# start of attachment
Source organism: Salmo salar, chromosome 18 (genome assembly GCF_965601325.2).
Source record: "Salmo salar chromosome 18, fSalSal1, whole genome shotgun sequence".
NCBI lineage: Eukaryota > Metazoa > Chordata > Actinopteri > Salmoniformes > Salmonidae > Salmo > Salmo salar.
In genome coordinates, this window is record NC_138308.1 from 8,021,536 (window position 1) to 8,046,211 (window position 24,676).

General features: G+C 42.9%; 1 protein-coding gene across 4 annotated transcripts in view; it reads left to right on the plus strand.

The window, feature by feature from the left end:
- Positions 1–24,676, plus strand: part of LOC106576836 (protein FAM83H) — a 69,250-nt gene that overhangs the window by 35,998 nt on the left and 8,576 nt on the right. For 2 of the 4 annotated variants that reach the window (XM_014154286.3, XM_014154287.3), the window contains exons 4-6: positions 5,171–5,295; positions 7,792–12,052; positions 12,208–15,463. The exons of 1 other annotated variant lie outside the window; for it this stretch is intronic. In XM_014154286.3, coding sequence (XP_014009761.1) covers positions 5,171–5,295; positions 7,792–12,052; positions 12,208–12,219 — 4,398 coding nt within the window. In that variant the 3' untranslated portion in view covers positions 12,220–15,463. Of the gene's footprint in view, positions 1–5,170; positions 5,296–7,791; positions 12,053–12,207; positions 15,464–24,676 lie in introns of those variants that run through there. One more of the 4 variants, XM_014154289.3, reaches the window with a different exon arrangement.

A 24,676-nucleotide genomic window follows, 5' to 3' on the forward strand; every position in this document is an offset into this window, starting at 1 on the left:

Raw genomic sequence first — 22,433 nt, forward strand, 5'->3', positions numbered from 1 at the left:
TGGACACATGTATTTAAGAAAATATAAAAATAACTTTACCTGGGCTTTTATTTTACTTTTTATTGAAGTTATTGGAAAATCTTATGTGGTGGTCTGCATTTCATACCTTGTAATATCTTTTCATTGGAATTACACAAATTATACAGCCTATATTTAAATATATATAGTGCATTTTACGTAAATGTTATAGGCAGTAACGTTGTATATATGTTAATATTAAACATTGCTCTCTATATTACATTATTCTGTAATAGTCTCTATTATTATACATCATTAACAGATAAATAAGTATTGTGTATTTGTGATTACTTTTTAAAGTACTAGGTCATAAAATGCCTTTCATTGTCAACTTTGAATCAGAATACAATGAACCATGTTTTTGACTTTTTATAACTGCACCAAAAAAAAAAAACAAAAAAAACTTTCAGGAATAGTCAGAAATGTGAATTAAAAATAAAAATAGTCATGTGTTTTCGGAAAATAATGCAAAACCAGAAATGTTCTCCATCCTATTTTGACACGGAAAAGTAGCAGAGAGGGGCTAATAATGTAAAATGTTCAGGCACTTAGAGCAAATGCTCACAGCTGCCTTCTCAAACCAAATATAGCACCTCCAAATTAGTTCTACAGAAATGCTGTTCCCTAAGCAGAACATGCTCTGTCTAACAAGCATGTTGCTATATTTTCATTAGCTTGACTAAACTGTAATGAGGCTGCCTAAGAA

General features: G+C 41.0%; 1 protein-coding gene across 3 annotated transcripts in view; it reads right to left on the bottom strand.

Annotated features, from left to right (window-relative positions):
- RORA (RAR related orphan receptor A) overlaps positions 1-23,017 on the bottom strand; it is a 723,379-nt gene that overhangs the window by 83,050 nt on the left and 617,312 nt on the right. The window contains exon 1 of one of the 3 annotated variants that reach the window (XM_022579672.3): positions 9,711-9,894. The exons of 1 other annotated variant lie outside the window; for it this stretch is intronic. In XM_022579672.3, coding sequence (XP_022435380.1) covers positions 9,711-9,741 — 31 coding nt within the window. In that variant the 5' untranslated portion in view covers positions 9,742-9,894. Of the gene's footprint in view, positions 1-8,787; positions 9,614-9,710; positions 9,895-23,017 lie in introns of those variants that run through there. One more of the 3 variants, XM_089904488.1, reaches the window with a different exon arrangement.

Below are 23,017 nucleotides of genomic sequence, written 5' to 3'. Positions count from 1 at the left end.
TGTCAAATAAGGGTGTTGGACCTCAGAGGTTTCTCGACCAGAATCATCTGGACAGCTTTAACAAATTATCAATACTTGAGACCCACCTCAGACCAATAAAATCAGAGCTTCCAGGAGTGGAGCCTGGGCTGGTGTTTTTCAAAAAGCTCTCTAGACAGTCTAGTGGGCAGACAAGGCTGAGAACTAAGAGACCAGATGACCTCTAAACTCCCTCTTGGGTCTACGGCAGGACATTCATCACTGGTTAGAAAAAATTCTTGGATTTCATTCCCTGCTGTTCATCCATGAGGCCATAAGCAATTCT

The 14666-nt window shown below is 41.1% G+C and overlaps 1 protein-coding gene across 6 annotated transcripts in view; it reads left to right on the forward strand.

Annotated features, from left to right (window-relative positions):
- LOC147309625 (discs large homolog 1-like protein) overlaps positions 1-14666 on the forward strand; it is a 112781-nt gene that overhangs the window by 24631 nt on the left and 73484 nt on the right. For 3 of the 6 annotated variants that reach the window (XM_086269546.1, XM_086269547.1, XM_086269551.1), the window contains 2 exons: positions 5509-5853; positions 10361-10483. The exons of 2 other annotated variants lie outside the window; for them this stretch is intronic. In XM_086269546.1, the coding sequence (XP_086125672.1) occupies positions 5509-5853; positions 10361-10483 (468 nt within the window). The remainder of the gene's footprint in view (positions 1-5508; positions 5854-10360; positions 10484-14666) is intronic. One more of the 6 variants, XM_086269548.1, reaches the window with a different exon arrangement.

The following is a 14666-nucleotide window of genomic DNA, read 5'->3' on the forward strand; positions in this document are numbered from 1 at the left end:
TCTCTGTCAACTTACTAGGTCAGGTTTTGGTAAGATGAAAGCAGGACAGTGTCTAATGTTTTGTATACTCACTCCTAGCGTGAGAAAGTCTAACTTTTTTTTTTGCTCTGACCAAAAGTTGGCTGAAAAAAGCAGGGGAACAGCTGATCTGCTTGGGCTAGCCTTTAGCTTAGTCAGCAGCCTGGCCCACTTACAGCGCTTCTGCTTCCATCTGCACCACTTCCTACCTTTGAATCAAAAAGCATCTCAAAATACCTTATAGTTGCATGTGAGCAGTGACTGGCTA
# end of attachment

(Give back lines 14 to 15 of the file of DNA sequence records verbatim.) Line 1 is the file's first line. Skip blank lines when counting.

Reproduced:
Below are 23,017 nucleotides of genomic sequence, written 5' to 3'. Positions count from 1 at the left end.
TGTCAAATAAGGGTGTTGGACCTCAGAGGTTTCTCGACCAGAATCATCTGGACAGCTTTAACAAATTATCAATACTTGAGACCCACCTCAGACCAATAAAATCAGAGCTTCCAGGAGTGGAGCCTGGGCTGGTGTTTTTCAAAAAGCTCTCTAGACAGTCTAGTGGGCAGACAAGGCTGAGAACTAAGAGACCAGATGACCTCTAAACTCCCTCTTGGGTCTACGGCAGGACATTCATCACTGGTTAGAAAAAATTCTTGGATTTCATTCCCTGCTGTTCATCCATGAGGCCATAAGCAATTCT